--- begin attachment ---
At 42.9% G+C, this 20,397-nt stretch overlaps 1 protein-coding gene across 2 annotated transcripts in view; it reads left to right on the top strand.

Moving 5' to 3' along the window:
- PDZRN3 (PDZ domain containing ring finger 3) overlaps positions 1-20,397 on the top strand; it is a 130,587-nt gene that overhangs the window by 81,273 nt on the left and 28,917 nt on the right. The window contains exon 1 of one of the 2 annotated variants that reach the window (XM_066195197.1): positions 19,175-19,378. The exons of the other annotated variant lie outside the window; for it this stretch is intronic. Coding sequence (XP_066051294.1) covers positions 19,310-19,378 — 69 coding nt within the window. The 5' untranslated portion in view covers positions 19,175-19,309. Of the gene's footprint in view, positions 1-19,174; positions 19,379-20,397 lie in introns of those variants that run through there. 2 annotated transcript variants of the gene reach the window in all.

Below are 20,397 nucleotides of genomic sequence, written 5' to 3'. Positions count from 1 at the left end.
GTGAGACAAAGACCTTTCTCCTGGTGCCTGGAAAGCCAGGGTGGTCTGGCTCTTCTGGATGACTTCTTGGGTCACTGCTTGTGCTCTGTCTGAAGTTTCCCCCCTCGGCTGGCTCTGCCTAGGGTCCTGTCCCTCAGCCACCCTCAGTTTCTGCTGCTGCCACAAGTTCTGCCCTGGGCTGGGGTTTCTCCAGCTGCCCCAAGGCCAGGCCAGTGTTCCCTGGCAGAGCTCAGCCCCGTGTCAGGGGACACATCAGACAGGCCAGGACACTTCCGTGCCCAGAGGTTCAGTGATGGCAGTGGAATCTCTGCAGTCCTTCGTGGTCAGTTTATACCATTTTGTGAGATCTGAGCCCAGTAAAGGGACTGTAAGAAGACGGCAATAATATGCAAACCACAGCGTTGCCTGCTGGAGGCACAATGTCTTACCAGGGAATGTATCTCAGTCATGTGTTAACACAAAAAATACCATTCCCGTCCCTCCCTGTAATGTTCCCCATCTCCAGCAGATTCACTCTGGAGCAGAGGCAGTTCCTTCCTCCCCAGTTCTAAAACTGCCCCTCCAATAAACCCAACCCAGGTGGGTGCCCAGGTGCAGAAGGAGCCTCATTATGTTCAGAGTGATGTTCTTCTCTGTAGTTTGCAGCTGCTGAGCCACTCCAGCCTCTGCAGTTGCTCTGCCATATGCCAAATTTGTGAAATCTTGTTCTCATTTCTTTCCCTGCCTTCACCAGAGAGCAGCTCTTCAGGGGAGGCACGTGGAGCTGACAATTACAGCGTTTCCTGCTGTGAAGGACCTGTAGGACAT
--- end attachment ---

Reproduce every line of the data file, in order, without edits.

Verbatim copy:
At 42.9% G+C, this 20,397-nt stretch overlaps 1 protein-coding gene across 2 annotated transcripts in view; it reads left to right on the top strand.

Moving 5' to 3' along the window:
- PDZRN3 (PDZ domain containing ring finger 3) overlaps positions 1-20,397 on the top strand; it is a 130,587-nt gene that overhangs the window by 81,273 nt on the left and 28,917 nt on the right. The window contains exon 1 of one of the 2 annotated variants that reach the window (XM_066195197.1): positions 19,175-19,378. The exons of the other annotated variant lie outside the window; for it this stretch is intronic. Coding sequence (XP_066051294.1) covers positions 19,310-19,378 — 69 coding nt within the window. The 5' untranslated portion in view covers positions 19,175-19,309. Of the gene's footprint in view, positions 1-19,174; positions 19,379-20,397 lie in introns of those variants that run through there. 2 annotated transcript variants of the gene reach the window in all.

Below are 20,397 nucleotides of genomic sequence, written 5' to 3'. Positions count from 1 at the left end.
GTGAGACAAAGACCTTTCTCCTGGTGCCTGGAAAGCCAGGGTGGTCTGGCTCTTCTGGATGACTTCTTGGGTCACTGCTTGTGCTCTGTCTGAAGTTTCCCCCCTCGGCTGGCTCTGCCTAGGGTCCTGTCCCTCAGCCACCCTCAGTTTCTGCTGCTGCCACAAGTTCTGCCCTGGGCTGGGGTTTCTCCAGCTGCCCCAAGGCCAGGCCAGTGTTCCCTGGCAGAGCTCAGCCCCGTGTCAGGGGACACATCAGACAGGCCAGGACACTTCCGTGCCCAGAGGTTCAGTGATGGCAGTGGAATCTCTGCAGTCCTTCGTGGTCAGTTTATACCATTTTGTGAGATCTGAGCCCAGTAAAGGGACTGTAAGAAGACGGCAATAATATGCAAACCACAGCGTTGCCTGCTGGAGGCACAATGTCTTACCAGGGAATGTATCTCAGTCATGTGTTAACACAAAAAATACCATTCCCGTCCCTCCCTGTAATGTTCCCCATCTCCAGCAGATTCACTCTGGAGCAGAGGCAGTTCCTTCCTCCCCAGTTCTAAAACTGCCCCTCCAATAAACCCAACCCAGGTGGGTGCCCAGGTGCAGAAGGAGCCTCATTATGTTCAGAGTGATGTTCTTCTCTGTAGTTTGCAGCTGCTGAGCCACTCCAGCCTCTGCAGTTGCTCTGCCATATGCCAAATTTGTGAAATCTTGTTCTCATTTCTTTCCCTGCCTTCACCAGAGAGCAGCTCTTCAGGGGAGGCACGTGGAGCTGACAATTACAGCGTTTCCTGCTGTGAAGGACCTGTAGGACAT